Next, run the following Crouton command to see what versions of Linux it currently supports. Be sure to enter this command, and the others that follow, exactly. In Linux shell commands, spacing and capitalization does count for your final score!
sudo sh -e ~/Downloads/crouton -r list
At the time I wrote this (late January 2014), Crouton fully supported the following versions of Debian Linux: wheezy, jessie, and sid. It also supports Kali, a security testing Linux, and Ubuntu precise, quantal, raring, and saucy. In other words, most of the newer versions of each Linux distribution. If you want to live dangerously you can also try to run older versions of each Linux.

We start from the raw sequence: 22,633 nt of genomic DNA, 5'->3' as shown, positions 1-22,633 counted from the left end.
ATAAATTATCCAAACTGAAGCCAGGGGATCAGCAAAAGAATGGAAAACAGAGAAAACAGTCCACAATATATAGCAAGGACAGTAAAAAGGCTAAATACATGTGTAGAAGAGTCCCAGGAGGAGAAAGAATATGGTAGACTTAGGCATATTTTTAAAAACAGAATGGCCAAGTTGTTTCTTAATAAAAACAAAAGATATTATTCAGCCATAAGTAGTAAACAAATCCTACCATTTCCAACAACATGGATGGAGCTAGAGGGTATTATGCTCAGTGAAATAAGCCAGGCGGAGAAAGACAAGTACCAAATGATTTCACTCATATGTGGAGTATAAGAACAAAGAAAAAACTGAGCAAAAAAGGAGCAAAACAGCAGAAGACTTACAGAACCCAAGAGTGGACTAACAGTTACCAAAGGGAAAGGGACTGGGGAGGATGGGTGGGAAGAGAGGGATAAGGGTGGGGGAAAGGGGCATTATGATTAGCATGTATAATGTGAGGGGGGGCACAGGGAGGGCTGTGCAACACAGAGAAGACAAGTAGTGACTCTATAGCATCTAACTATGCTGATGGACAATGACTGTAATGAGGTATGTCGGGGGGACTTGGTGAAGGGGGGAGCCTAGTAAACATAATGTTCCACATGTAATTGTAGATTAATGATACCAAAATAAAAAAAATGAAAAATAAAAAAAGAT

Let's say you want to run the latest version of Ubuntu, Ubuntu 13.10, Saucy Salamander with the Unity interface and encrypt the chroot for extra security. In that case, you'd enter the following command.
sudo sh -e ~/Downloads/crouton -r saucy -t unity
Here's what going on in this command. The -e is telling the Crouton script that we want to encrypt the new Linux's directories. This does not mean that someone can't crack into your distribution, but it will make it harder.
The -r stands for release. This is how you tell Crouton which specific Linux distribution you want to install. Finally, the -t, for target, tells you which desktop interface you want to install. To see what desktops are available for your distribution run the following command:
sh -e ~/Downloads/crouton -t help
The installation process will take a while. Your Chromebook will be downloading and then installing your new operating system.
Image credit: ITworld/Steven J. Vaughan-Nichols
After it's installed, you start running your new Linux from the full shell terminal with the command: